Collectively I think our group had a rough time in Los Angeles. As soon as we arrived we started binge coffee drinking. We made it to three specialty roasters before Andrew had a bit of a break down. The traffic and busyness may have been a little too much after spending the past few days in the middle of a national park.
We finally stabilized and took time to check out a bit of street art downtown along with an LA river walk with my friend Melanie (pictured below).
Heading north, we made a solid decision to stay as close to the coast for as long as we could. The winding roads of Highway 1 are immersed in quickly changing scenic views on both sides. To the left, the rocky shoreline defends the California coast from each crushing blow of the Pacific. To the right, mountains further ascend with glimpses of tiny jungles in each valley. A paradise of sorts with small waterfalls peek through the brush every so often. The overwhelming drive through the Big Sur area led us straight into San Francisco.
Past San Francisco we continued up the coast on Highway 1. We said goodbye to Lauren and continued our trip as a trio. We made it to Fort Bragg and found a decent spot right off the road to camp. We set up our tent in time to enjoy the last bits of sunset. A fire was warm company while we sipped whiskey & reminisced on all that had happened over the past few weeks. In the morning we walked the beach, said our goodbyes to the waves who had kept us company all night, & continued on our way.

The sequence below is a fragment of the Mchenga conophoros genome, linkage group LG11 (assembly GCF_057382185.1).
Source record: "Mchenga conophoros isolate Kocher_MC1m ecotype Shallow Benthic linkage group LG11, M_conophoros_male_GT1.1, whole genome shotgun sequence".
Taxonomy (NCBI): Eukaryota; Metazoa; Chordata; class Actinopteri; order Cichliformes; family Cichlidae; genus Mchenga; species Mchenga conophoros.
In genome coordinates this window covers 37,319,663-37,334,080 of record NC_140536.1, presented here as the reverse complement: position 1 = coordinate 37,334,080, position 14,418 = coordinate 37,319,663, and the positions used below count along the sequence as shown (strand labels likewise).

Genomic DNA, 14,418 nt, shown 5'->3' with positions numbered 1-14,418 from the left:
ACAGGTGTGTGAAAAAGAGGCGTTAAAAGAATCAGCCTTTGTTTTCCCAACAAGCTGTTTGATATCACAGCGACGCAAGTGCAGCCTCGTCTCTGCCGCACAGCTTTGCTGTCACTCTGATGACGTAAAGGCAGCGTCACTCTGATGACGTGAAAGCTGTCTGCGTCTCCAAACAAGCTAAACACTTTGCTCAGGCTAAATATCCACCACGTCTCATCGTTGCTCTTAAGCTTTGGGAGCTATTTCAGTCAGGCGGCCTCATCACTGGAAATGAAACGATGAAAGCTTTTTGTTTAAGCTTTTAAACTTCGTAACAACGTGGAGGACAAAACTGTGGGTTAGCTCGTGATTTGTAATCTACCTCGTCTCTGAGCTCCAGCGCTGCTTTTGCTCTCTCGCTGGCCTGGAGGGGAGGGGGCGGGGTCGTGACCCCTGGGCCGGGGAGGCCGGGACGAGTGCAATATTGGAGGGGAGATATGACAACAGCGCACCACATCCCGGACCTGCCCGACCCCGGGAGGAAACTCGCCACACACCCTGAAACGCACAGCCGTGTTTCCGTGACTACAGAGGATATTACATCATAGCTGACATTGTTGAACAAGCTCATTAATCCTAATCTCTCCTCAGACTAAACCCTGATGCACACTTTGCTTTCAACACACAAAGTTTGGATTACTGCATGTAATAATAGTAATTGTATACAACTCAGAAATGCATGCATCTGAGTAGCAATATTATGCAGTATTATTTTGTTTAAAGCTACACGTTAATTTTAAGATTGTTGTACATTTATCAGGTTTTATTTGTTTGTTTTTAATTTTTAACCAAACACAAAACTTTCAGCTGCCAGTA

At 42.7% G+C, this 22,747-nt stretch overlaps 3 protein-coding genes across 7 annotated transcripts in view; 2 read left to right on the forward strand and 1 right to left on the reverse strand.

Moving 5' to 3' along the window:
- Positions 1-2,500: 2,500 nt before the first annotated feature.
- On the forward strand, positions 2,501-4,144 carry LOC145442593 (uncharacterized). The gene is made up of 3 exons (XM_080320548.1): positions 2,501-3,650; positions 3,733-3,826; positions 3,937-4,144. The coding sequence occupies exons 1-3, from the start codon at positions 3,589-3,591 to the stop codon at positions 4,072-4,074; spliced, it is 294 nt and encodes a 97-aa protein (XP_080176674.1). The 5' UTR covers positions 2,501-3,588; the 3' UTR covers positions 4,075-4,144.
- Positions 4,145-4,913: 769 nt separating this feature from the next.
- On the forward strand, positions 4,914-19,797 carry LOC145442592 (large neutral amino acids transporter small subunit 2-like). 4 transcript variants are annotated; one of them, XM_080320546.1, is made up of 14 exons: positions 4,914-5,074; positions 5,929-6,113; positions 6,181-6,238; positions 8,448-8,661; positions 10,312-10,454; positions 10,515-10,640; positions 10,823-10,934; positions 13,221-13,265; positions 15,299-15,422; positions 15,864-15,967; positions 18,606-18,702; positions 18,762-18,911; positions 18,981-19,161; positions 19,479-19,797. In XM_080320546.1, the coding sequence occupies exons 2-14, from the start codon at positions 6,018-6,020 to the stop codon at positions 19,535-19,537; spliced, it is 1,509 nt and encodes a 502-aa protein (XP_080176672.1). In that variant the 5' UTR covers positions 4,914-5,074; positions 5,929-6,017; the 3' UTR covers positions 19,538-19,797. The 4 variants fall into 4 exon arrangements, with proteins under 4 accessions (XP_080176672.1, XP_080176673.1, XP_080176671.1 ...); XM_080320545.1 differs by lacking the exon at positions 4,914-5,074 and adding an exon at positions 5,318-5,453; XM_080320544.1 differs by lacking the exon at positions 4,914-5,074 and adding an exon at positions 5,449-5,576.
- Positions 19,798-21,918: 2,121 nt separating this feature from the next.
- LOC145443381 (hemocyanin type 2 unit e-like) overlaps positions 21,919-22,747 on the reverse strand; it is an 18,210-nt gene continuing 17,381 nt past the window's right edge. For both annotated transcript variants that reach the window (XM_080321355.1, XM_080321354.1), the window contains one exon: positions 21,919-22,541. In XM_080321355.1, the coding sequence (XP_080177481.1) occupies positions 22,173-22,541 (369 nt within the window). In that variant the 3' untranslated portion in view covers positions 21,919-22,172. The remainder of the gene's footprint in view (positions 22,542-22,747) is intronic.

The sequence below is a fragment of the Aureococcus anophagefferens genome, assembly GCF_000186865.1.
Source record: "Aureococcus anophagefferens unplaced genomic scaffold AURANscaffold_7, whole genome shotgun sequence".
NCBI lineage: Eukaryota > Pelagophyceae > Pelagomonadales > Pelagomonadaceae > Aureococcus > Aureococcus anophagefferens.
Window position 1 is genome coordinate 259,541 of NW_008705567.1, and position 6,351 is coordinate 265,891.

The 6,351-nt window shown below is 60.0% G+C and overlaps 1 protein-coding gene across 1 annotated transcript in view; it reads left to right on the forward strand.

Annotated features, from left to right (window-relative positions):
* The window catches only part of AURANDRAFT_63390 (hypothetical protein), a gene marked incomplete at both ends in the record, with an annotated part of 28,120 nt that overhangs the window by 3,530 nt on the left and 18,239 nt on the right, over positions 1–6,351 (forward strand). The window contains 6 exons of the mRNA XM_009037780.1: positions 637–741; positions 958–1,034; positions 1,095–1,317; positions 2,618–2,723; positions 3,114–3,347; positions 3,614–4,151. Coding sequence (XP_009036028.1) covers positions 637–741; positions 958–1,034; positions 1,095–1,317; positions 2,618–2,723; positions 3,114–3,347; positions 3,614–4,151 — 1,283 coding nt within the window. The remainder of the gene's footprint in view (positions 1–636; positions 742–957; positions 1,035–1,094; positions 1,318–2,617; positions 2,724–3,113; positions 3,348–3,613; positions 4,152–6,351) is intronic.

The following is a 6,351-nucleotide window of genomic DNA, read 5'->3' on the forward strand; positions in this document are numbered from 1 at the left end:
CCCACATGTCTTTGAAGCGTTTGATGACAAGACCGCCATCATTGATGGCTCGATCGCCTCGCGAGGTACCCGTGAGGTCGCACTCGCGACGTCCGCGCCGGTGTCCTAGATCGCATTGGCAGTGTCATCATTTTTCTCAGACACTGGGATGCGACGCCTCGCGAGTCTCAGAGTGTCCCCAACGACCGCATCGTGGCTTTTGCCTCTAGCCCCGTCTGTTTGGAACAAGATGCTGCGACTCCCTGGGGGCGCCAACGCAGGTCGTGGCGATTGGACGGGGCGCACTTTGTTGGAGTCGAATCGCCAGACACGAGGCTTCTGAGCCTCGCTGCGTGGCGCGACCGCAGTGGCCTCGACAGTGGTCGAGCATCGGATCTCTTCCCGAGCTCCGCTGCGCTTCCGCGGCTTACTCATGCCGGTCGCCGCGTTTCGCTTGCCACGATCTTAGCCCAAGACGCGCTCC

The Northern California coast gradually changes in the slightest way, a few more trees, then bigger trees, then taller rocks. The sea and the waves remain a steady constant among the dramatic landscapes. We enjoyed taking our time and stopping at a few beaches along the way. After crossing into Oregon, we found a place to settle before sunset. Cape Blanco would be our home for the night. We enjoyed yet another beautiful sunset on the coast and our camp seemed to have the perfect Northwest feel, welcoming us back home after the long journey. The three of us were drained from a long day of driving. Soon we would be back in Seattle and reunited with close friends. All in all we covered around 7,500 miles - my longest road trip for the moment. We visited 16 states and over 34 cities, some of which were unintentional. Tears were shed, laughs were had and noses bled (well at least mine did…several times). There may have been more arguments than agreements but the bond between the three of us still grew tighter. We got lost then found our way and then got lost again. I think we decided to stay lost. We were stuck in traffic more than I would’ve liked to have been. Several times we were nearly close to getting in accidents or hitting animals or pedestrians - thankfully we returned without a scratch, unless you count the stick & poke tattoo that Erin gave me. The road trip didn’t end with cheering or a sigh of relief, it just ended and the three of us we went on our way. The memories will hopefully never be forgotten and the connection we now share will definitely keep the three of us closer. Perhaps no purpose is the best plan of all.